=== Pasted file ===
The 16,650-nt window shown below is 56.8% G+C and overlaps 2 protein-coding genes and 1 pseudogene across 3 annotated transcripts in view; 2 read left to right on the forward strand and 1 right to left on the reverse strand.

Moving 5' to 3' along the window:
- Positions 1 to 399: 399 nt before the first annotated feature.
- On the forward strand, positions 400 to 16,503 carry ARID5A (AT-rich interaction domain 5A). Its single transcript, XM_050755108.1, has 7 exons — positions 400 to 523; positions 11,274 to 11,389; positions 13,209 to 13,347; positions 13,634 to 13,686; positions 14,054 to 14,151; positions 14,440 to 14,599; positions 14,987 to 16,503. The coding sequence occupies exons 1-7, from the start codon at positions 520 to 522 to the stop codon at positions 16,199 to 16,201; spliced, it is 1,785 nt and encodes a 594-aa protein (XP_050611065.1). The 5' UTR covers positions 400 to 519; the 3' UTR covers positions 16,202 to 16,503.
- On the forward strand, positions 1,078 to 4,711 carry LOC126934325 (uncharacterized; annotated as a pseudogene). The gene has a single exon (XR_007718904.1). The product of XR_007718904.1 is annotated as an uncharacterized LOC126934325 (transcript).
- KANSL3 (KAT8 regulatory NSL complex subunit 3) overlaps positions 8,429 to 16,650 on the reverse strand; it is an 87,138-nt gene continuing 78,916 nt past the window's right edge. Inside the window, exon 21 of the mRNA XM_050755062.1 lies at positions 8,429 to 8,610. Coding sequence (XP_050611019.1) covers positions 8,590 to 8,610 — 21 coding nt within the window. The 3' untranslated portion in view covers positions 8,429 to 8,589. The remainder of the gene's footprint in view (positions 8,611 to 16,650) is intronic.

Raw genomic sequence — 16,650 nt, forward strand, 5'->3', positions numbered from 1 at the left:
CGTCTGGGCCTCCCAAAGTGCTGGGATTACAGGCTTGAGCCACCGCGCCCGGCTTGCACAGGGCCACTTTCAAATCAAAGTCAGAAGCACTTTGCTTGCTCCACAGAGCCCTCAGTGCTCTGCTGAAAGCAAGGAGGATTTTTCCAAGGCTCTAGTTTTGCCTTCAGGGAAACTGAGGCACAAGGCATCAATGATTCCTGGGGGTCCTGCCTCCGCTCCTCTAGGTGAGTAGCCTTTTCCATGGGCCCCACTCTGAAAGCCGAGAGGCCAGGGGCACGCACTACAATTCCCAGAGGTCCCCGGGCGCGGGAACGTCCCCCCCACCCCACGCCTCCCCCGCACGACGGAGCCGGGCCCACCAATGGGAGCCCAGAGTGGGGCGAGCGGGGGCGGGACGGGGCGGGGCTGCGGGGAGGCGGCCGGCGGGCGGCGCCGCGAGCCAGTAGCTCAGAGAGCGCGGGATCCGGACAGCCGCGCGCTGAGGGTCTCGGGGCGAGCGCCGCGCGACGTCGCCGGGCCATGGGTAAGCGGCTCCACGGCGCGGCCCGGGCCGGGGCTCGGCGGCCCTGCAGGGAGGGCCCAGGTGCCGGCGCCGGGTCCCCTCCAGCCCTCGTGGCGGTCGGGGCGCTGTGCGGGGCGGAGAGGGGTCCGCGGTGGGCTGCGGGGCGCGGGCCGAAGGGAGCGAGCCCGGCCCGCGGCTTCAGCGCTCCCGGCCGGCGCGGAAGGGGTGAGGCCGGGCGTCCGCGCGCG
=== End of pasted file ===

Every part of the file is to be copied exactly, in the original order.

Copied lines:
The 16,650-nt window shown below is 56.8% G+C and overlaps 2 protein-coding genes and 1 pseudogene across 3 annotated transcripts in view; 2 read left to right on the forward strand and 1 right to left on the reverse strand.

Moving 5' to 3' along the window:
- Positions 1 to 399: 399 nt before the first annotated feature.
- On the forward strand, positions 400 to 16,503 carry ARID5A (AT-rich interaction domain 5A). Its single transcript, XM_050755108.1, has 7 exons — positions 400 to 523; positions 11,274 to 11,389; positions 13,209 to 13,347; positions 13,634 to 13,686; positions 14,054 to 14,151; positions 14,440 to 14,599; positions 14,987 to 16,503. The coding sequence occupies exons 1-7, from the start codon at positions 520 to 522 to the stop codon at positions 16,199 to 16,201; spliced, it is 1,785 nt and encodes a 594-aa protein (XP_050611065.1). The 5' UTR covers positions 400 to 519; the 3' UTR covers positions 16,202 to 16,503.
- On the forward strand, positions 1,078 to 4,711 carry LOC126934325 (uncharacterized; annotated as a pseudogene). The gene has a single exon (XR_007718904.1). The product of XR_007718904.1 is annotated as an uncharacterized LOC126934325 (transcript).
- KANSL3 (KAT8 regulatory NSL complex subunit 3) overlaps positions 8,429 to 16,650 on the reverse strand; it is an 87,138-nt gene continuing 78,916 nt past the window's right edge. Inside the window, exon 21 of the mRNA XM_050755062.1 lies at positions 8,429 to 8,610. Coding sequence (XP_050611019.1) covers positions 8,590 to 8,610 — 21 coding nt within the window. The 3' untranslated portion in view covers positions 8,429 to 8,589. The remainder of the gene's footprint in view (positions 8,611 to 16,650) is intronic.

Raw genomic sequence — 16,650 nt, forward strand, 5'->3', positions numbered from 1 at the left:
CGTCTGGGCCTCCCAAAGTGCTGGGATTACAGGCTTGAGCCACCGCGCCCGGCTTGCACAGGGCCACTTTCAAATCAAAGTCAGAAGCACTTTGCTTGCTCCACAGAGCCCTCAGTGCTCTGCTGAAAGCAAGGAGGATTTTTCCAAGGCTCTAGTTTTGCCTTCAGGGAAACTGAGGCACAAGGCATCAATGATTCCTGGGGGTCCTGCCTCCGCTCCTCTAGGTGAGTAGCCTTTTCCATGGGCCCCACTCTGAAAGCCGAGAGGCCAGGGGCACGCACTACAATTCCCAGAGGTCCCCGGGCGCGGGAACGTCCCCCCCACCCCACGCCTCCCCCGCACGACGGAGCCGGGCCCACCAATGGGAGCCCAGAGTGGGGCGAGCGGGGGCGGGACGGGGCGGGGCTGCGGGGAGGCGGCCGGCGGGCGGCGCCGCGAGCCAGTAGCTCAGAGAGCGCGGGATCCGGACAGCCGCGCGCTGAGGGTCTCGGGGCGAGCGCCGCGCGACGTCGCCGGGCCATGGGTAAGCGGCTCCACGGCGCGGCCCGGGCCGGGGCTCGGCGGCCCTGCAGGGAGGGCCCAGGTGCCGGCGCCGGGTCCCCTCCAGCCCTCGTGGCGGTCGGGGCGCTGTGCGGGGCGGAGAGGGGTCCGCGGTGGGCTGCGGGGCGCGGGCCGAAGGGAGCGAGCCCGGCCCGCGGCTTCAGCGCTCCCGGCCGGCGCGGAAGGGGTGAGGCCGGGCGTCCGCGCGCG